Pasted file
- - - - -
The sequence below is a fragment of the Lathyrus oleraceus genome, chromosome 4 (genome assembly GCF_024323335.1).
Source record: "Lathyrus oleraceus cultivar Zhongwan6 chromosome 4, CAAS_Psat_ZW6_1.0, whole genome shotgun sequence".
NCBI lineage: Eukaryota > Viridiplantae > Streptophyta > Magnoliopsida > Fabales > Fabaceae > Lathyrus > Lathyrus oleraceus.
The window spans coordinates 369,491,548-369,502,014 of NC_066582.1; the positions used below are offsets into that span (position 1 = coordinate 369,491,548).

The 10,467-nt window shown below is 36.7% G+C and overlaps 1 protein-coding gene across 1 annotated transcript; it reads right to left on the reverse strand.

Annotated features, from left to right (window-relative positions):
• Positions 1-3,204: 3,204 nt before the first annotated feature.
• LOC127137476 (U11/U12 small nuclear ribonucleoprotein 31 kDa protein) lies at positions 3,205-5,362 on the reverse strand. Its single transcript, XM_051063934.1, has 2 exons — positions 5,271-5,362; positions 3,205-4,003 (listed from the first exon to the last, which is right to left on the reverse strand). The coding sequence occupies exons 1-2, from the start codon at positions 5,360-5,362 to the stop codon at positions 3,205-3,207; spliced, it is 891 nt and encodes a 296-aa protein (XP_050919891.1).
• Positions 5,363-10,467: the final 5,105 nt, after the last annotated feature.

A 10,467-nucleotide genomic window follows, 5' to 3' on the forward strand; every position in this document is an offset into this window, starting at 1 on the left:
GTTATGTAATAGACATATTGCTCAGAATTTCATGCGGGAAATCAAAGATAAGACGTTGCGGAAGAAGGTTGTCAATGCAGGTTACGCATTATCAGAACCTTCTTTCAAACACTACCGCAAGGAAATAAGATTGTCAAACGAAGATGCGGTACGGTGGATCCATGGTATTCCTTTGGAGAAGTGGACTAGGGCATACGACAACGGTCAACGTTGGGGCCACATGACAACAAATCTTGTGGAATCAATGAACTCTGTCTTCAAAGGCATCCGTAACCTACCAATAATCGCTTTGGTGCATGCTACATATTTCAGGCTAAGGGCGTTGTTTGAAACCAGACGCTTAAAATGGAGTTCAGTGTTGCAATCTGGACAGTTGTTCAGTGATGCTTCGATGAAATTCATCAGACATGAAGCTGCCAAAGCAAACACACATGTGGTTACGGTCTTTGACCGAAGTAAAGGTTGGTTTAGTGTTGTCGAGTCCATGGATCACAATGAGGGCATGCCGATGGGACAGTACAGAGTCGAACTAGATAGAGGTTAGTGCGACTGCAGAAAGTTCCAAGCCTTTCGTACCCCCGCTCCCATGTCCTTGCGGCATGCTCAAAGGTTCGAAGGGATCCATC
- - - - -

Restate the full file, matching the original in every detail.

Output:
The sequence below is a fragment of the Lathyrus oleraceus genome, chromosome 4 (genome assembly GCF_024323335.1).
Source record: "Lathyrus oleraceus cultivar Zhongwan6 chromosome 4, CAAS_Psat_ZW6_1.0, whole genome shotgun sequence".
NCBI lineage: Eukaryota > Viridiplantae > Streptophyta > Magnoliopsida > Fabales > Fabaceae > Lathyrus > Lathyrus oleraceus.
The window spans coordinates 369,491,548-369,502,014 of NC_066582.1; the positions used below are offsets into that span (position 1 = coordinate 369,491,548).

The 10,467-nt window shown below is 36.7% G+C and overlaps 1 protein-coding gene across 1 annotated transcript; it reads right to left on the reverse strand.

Annotated features, from left to right (window-relative positions):
• Positions 1-3,204: 3,204 nt before the first annotated feature.
• LOC127137476 (U11/U12 small nuclear ribonucleoprotein 31 kDa protein) lies at positions 3,205-5,362 on the reverse strand. Its single transcript, XM_051063934.1, has 2 exons — positions 5,271-5,362; positions 3,205-4,003 (listed from the first exon to the last, which is right to left on the reverse strand). The coding sequence occupies exons 1-2, from the start codon at positions 5,360-5,362 to the stop codon at positions 3,205-3,207; spliced, it is 891 nt and encodes a 296-aa protein (XP_050919891.1).
• Positions 5,363-10,467: the final 5,105 nt, after the last annotated feature.

A 10,467-nucleotide genomic window follows, 5' to 3' on the forward strand; every position in this document is an offset into this window, starting at 1 on the left:
GTTATGTAATAGACATATTGCTCAGAATTTCATGCGGGAAATCAAAGATAAGACGTTGCGGAAGAAGGTTGTCAATGCAGGTTACGCATTATCAGAACCTTCTTTCAAACACTACCGCAAGGAAATAAGATTGTCAAACGAAGATGCGGTACGGTGGATCCATGGTATTCCTTTGGAGAAGTGGACTAGGGCATACGACAACGGTCAACGTTGGGGCCACATGACAACAAATCTTGTGGAATCAATGAACTCTGTCTTCAAAGGCATCCGTAACCTACCAATAATCGCTTTGGTGCATGCTACATATTTCAGGCTAAGGGCGTTGTTTGAAACCAGACGCTTAAAATGGAGTTCAGTGTTGCAATCTGGACAGTTGTTCAGTGATGCTTCGATGAAATTCATCAGACATGAAGCTGCCAAAGCAAACACACATGTGGTTACGGTCTTTGACCGAAGTAAAGGTTGGTTTAGTGTTGTCGAGTCCATGGATCACAATGAGGGCATGCCGATGGGACAGTACAGAGTCGAACTAGATAGAGGTTAGTGCGACTGCAGAAAGTTCCAAGCCTTTCGTACCCCCGCTCCCATGTCCTTGCGGCATGCTCAAAGGTTCGAAGGGATCCATC